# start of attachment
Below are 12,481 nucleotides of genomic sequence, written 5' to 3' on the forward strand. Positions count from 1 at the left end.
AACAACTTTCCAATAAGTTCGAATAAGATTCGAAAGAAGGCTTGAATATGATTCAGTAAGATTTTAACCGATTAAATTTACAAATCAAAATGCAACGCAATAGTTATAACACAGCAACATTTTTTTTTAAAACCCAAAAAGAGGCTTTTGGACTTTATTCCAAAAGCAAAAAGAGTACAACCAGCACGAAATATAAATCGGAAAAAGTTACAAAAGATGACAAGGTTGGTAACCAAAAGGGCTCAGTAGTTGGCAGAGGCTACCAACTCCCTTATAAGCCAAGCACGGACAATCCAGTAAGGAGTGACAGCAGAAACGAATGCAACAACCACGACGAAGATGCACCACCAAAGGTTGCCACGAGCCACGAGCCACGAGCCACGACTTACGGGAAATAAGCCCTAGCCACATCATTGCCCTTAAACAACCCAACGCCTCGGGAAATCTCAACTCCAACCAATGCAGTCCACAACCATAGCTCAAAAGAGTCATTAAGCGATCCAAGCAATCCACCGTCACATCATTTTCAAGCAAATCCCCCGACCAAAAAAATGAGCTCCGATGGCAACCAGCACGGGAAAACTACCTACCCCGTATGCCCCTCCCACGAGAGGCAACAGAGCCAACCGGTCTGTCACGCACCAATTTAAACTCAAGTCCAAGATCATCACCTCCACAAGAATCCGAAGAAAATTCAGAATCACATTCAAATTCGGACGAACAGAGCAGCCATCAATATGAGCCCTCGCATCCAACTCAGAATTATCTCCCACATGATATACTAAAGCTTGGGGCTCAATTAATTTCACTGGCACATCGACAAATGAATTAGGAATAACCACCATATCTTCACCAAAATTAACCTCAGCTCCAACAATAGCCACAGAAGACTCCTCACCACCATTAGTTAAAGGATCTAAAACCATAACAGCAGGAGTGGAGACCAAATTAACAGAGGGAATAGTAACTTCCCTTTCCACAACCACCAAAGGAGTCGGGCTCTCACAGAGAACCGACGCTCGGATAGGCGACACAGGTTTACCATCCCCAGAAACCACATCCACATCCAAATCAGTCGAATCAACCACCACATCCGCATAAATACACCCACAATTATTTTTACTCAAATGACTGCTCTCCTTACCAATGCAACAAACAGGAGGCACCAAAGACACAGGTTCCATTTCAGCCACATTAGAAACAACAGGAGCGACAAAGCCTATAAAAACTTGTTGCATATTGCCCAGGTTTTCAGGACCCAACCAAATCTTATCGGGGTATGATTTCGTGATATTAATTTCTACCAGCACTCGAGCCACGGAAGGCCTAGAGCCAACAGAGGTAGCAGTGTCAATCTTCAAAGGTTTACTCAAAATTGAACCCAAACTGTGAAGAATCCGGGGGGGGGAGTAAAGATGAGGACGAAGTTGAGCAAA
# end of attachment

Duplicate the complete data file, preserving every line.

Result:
Below are 12,481 nucleotides of genomic sequence, written 5' to 3' on the forward strand. Positions count from 1 at the left end.
AACAACTTTCCAATAAGTTCGAATAAGATTCGAAAGAAGGCTTGAATATGATTCAGTAAGATTTTAACCGATTAAATTTACAAATCAAAATGCAACGCAATAGTTATAACACAGCAACATTTTTTTTTAAAACCCAAAAAGAGGCTTTTGGACTTTATTCCAAAAGCAAAAAGAGTACAACCAGCACGAAATATAAATCGGAAAAAGTTACAAAAGATGACAAGGTTGGTAACCAAAAGGGCTCAGTAGTTGGCAGAGGCTACCAACTCCCTTATAAGCCAAGCACGGACAATCCAGTAAGGAGTGACAGCAGAAACGAATGCAACAACCACGACGAAGATGCACCACCAAAGGTTGCCACGAGCCACGAGCCACGAGCCACGACTTACGGGAAATAAGCCCTAGCCACATCATTGCCCTTAAACAACCCAACGCCTCGGGAAATCTCAACTCCAACCAATGCAGTCCACAACCATAGCTCAAAAGAGTCATTAAGCGATCCAAGCAATCCACCGTCACATCATTTTCAAGCAAATCCCCCGACCAAAAAAATGAGCTCCGATGGCAACCAGCACGGGAAAACTACCTACCCCGTATGCCCCTCCCACGAGAGGCAACAGAGCCAACCGGTCTGTCACGCACCAATTTAAACTCAAGTCCAAGATCATCACCTCCACAAGAATCCGAAGAAAATTCAGAATCACATTCAAATTCGGACGAACAGAGCAGCCATCAATATGAGCCCTCGCATCCAACTCAGAATTATCTCCCACATGATATACTAAAGCTTGGGGCTCAATTAATTTCACTGGCACATCGACAAATGAATTAGGAATAACCACCATATCTTCACCAAAATTAACCTCAGCTCCAACAATAGCCACAGAAGACTCCTCACCACCATTAGTTAAAGGATCTAAAACCATAACAGCAGGAGTGGAGACCAAATTAACAGAGGGAATAGTAACTTCCCTTTCCACAACCACCAAAGGAGTCGGGCTCTCACAGAGAACCGACGCTCGGATAGGCGACACAGGTTTACCATCCCCAGAAACCACATCCACATCCAAATCAGTCGAATCAACCACCACATCCGCATAAATACACCCACAATTATTTTTACTCAAATGACTGCTCTCCTTACCAATGCAACAAACAGGAGGCACCAAAGACACAGGTTCCATTTCAGCCACATTAGAAACAACAGGAGCGACAAAGCCTATAAAAACTTGTTGCATATTGCCCAGGTTTTCAGGACCCAACCAAATCTTATCGGGGTATGATTTCGTGATATTAATTTCTACCAGCACTCGAGCCACGGAAGGCCTAGAGCCAACAGAGGTAGCAGTGTCAATCTTCAAAGGTTTACTCAAAATTGAACCCAAACTGTGAAGAATCCGGGGGGGGGAGTAAAGATGAGGACGAAGTTGAGCAAA